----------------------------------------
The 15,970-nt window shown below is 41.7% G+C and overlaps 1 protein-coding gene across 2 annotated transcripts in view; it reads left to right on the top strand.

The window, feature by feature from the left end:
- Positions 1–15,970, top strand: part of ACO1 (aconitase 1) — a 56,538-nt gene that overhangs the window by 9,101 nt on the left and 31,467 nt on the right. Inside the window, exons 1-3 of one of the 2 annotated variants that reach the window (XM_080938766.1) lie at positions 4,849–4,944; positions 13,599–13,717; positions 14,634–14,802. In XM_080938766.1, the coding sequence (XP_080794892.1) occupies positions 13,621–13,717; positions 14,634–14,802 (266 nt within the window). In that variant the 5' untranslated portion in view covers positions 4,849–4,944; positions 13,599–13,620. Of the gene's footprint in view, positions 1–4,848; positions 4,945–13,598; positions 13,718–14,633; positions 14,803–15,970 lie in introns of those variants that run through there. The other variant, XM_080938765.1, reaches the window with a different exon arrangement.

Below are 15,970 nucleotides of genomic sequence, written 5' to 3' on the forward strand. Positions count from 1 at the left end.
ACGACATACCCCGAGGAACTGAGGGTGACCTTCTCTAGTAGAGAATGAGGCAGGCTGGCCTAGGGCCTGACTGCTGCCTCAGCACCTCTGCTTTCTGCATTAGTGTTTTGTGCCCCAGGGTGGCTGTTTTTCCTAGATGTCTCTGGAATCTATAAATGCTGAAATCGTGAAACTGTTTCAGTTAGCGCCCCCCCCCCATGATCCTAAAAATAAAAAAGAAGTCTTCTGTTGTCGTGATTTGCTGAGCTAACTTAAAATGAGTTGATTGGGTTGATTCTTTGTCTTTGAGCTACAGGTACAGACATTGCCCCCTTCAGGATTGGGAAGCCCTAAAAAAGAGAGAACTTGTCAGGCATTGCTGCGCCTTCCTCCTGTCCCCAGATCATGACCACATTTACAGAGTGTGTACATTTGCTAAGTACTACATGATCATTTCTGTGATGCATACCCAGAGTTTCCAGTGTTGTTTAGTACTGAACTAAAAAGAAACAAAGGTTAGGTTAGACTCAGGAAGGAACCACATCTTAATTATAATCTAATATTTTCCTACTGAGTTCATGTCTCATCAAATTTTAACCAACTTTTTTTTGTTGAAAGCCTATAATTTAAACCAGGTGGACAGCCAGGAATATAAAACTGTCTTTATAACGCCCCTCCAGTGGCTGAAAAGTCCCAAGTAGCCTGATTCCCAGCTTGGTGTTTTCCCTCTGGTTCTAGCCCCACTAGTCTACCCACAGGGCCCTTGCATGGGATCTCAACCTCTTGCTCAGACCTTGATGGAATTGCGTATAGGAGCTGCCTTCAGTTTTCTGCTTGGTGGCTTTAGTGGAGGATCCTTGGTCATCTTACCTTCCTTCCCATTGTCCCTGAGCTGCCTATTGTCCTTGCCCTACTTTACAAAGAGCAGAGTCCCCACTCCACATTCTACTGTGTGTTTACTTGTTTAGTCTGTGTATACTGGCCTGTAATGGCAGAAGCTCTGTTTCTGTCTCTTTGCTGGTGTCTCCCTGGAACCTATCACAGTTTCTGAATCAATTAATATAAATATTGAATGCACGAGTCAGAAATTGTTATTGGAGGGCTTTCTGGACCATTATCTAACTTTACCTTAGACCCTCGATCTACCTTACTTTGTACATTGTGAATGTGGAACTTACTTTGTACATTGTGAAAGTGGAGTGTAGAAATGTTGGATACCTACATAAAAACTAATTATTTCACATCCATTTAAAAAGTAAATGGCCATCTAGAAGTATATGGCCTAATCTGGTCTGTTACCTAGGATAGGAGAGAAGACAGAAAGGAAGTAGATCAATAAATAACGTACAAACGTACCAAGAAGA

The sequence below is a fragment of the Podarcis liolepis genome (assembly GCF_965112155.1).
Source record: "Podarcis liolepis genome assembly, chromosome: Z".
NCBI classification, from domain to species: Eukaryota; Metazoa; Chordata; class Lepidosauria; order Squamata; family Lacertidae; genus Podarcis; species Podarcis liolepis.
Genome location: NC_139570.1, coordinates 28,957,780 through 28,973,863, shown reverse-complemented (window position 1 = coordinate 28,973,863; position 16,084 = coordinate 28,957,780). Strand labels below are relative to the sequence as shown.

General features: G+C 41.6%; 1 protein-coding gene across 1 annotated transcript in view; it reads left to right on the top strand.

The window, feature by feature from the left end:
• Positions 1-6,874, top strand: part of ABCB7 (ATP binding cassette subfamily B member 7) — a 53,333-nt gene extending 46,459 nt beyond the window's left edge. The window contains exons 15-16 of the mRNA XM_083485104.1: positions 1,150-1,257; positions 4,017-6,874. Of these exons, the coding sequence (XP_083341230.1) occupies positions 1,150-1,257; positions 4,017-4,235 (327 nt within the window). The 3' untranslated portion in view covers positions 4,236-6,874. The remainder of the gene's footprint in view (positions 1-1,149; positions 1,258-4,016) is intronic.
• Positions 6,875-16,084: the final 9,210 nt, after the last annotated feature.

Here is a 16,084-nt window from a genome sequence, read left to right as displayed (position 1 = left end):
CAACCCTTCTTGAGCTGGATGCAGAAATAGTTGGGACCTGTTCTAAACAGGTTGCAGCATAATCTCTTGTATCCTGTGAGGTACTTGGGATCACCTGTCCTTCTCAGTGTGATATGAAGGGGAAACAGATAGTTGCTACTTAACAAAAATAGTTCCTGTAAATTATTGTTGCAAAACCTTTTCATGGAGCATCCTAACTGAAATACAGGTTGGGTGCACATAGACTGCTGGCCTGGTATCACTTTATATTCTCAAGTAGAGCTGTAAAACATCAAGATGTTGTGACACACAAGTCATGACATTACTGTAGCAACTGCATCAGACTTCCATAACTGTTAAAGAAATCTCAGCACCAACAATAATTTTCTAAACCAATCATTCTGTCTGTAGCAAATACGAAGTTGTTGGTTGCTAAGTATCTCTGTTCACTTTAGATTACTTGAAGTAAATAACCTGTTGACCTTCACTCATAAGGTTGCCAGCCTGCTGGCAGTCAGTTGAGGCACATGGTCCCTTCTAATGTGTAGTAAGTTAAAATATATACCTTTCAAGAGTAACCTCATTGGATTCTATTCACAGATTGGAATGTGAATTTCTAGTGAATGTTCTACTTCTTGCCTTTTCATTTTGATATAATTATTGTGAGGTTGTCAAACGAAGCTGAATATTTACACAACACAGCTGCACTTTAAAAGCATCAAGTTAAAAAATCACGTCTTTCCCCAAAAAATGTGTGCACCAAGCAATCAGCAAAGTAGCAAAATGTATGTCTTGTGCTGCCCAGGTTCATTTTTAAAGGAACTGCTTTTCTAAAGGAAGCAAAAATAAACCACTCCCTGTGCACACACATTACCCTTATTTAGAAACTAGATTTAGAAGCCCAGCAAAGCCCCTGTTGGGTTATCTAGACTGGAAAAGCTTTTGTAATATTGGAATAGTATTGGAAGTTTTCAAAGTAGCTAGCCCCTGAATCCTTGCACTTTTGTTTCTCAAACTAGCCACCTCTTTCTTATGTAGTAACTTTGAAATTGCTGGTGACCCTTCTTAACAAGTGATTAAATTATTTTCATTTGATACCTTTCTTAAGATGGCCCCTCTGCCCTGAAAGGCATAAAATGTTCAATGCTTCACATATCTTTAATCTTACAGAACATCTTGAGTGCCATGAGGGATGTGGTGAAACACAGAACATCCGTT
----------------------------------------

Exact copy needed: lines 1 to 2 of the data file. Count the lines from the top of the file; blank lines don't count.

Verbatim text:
The 15,970-nt window shown below is 41.7% G+C and overlaps 1 protein-coding gene across 2 annotated transcripts in view; it reads left to right on the top strand.

The window, feature by feature from the left end: